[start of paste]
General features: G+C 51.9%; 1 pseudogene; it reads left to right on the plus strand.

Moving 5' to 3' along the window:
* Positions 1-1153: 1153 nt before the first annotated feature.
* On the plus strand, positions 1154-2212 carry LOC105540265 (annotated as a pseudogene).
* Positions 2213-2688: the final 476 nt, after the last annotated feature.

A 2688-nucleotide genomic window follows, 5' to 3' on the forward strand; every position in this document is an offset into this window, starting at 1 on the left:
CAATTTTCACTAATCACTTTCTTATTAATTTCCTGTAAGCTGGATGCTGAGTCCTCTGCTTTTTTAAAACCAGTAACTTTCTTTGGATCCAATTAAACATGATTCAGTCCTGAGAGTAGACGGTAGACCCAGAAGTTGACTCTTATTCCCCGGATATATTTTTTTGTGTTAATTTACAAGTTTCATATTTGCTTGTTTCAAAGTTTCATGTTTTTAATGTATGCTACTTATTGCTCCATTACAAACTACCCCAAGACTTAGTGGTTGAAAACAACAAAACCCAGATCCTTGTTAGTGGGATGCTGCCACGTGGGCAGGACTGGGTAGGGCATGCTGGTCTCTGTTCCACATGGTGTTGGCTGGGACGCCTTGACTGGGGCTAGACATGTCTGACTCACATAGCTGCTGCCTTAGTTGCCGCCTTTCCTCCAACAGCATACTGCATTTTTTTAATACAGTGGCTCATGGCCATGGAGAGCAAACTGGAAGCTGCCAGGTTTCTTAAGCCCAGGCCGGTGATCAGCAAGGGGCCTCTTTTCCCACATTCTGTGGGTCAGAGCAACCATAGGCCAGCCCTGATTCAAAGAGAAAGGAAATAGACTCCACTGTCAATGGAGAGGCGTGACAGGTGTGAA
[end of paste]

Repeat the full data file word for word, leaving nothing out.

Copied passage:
General features: G+C 51.9%; 1 pseudogene; it reads left to right on the plus strand.

Moving 5' to 3' along the window:
* Positions 1-1153: 1153 nt before the first annotated feature.
* On the plus strand, positions 1154-2212 carry LOC105540265 (annotated as a pseudogene).
* Positions 2213-2688: the final 476 nt, after the last annotated feature.

A 2688-nucleotide genomic window follows, 5' to 3' on the forward strand; every position in this document is an offset into this window, starting at 1 on the left:
CAATTTTCACTAATCACTTTCTTATTAATTTCCTGTAAGCTGGATGCTGAGTCCTCTGCTTTTTTAAAACCAGTAACTTTCTTTGGATCCAATTAAACATGATTCAGTCCTGAGAGTAGACGGTAGACCCAGAAGTTGACTCTTATTCCCCGGATATATTTTTTTGTGTTAATTTACAAGTTTCATATTTGCTTGTTTCAAAGTTTCATGTTTTTAATGTATGCTACTTATTGCTCCATTACAAACTACCCCAAGACTTAGTGGTTGAAAACAACAAAACCCAGATCCTTGTTAGTGGGATGCTGCCACGTGGGCAGGACTGGGTAGGGCATGCTGGTCTCTGTTCCACATGGTGTTGGCTGGGACGCCTTGACTGGGGCTAGACATGTCTGACTCACATAGCTGCTGCCTTAGTTGCCGCCTTTCCTCCAACAGCATACTGCATTTTTTTAATACAGTGGCTCATGGCCATGGAGAGCAAACTGGAAGCTGCCAGGTTTCTTAAGCCCAGGCCGGTGATCAGCAAGGGGCCTCTTTTCCCACATTCTGTGGGTCAGAGCAACCATAGGCCAGCCCTGATTCAAAGAGAAAGGAAATAGACTCCACTGTCAATGGAGAGGCGTGACAGGTGTGAA